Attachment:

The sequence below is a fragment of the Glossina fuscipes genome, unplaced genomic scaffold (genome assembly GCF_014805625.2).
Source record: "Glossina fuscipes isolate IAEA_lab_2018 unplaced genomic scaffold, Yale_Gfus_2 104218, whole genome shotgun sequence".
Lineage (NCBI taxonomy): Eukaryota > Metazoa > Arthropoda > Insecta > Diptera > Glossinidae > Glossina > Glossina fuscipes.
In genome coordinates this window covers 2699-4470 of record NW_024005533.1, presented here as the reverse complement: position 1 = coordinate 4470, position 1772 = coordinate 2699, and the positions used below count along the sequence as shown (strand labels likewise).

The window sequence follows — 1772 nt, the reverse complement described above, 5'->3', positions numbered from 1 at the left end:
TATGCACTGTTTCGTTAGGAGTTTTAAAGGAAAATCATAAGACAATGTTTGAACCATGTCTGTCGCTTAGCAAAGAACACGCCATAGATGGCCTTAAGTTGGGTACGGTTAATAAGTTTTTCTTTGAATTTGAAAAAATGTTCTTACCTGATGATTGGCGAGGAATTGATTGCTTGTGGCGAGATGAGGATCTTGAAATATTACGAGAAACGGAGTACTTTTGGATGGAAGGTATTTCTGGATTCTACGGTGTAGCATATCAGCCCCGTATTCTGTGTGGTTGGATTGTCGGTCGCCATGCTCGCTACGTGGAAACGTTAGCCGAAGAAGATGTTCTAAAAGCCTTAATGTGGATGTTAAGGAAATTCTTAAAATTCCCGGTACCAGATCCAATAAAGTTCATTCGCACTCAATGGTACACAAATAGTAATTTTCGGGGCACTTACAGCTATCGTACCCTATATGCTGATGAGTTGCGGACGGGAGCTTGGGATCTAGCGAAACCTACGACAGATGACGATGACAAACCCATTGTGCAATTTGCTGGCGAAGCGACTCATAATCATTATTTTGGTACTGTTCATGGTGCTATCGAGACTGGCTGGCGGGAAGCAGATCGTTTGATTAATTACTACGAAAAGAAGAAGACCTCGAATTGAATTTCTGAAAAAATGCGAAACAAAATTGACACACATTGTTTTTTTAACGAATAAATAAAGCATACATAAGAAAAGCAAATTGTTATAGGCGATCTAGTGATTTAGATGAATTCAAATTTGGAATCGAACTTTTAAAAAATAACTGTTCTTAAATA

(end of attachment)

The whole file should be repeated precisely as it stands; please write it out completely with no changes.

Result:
The sequence below is a fragment of the Glossina fuscipes genome, unplaced genomic scaffold (genome assembly GCF_014805625.2).
Source record: "Glossina fuscipes isolate IAEA_lab_2018 unplaced genomic scaffold, Yale_Gfus_2 104218, whole genome shotgun sequence".
Lineage (NCBI taxonomy): Eukaryota > Metazoa > Arthropoda > Insecta > Diptera > Glossinidae > Glossina > Glossina fuscipes.
In genome coordinates this window covers 2699-4470 of record NW_024005533.1, presented here as the reverse complement: position 1 = coordinate 4470, position 1772 = coordinate 2699, and the positions used below count along the sequence as shown (strand labels likewise).

The window sequence follows — 1772 nt, the reverse complement described above, 5'->3', positions numbered from 1 at the left end:
TATGCACTGTTTCGTTAGGAGTTTTAAAGGAAAATCATAAGACAATGTTTGAACCATGTCTGTCGCTTAGCAAAGAACACGCCATAGATGGCCTTAAGTTGGGTACGGTTAATAAGTTTTTCTTTGAATTTGAAAAAATGTTCTTACCTGATGATTGGCGAGGAATTGATTGCTTGTGGCGAGATGAGGATCTTGAAATATTACGAGAAACGGAGTACTTTTGGATGGAAGGTATTTCTGGATTCTACGGTGTAGCATATCAGCCCCGTATTCTGTGTGGTTGGATTGTCGGTCGCCATGCTCGCTACGTGGAAACGTTAGCCGAAGAAGATGTTCTAAAAGCCTTAATGTGGATGTTAAGGAAATTCTTAAAATTCCCGGTACCAGATCCAATAAAGTTCATTCGCACTCAATGGTACACAAATAGTAATTTTCGGGGCACTTACAGCTATCGTACCCTATATGCTGATGAGTTGCGGACGGGAGCTTGGGATCTAGCGAAACCTACGACAGATGACGATGACAAACCCATTGTGCAATTTGCTGGCGAAGCGACTCATAATCATTATTTTGGTACTGTTCATGGTGCTATCGAGACTGGCTGGCGGGAAGCAGATCGTTTGATTAATTACTACGAAAAGAAGAAGACCTCGAATTGAATTTCTGAAAAAATGCGAAACAAAATTGACACACATTGTTTTTTTAACGAATAAATAAAGCATACATAAGAAAAGCAAATTGTTATAGGCGATCTAGTGATTTAGATGAATTCAAATTTGGAATCGAACTTTTAAAAAATAACTGTTCTTAAATA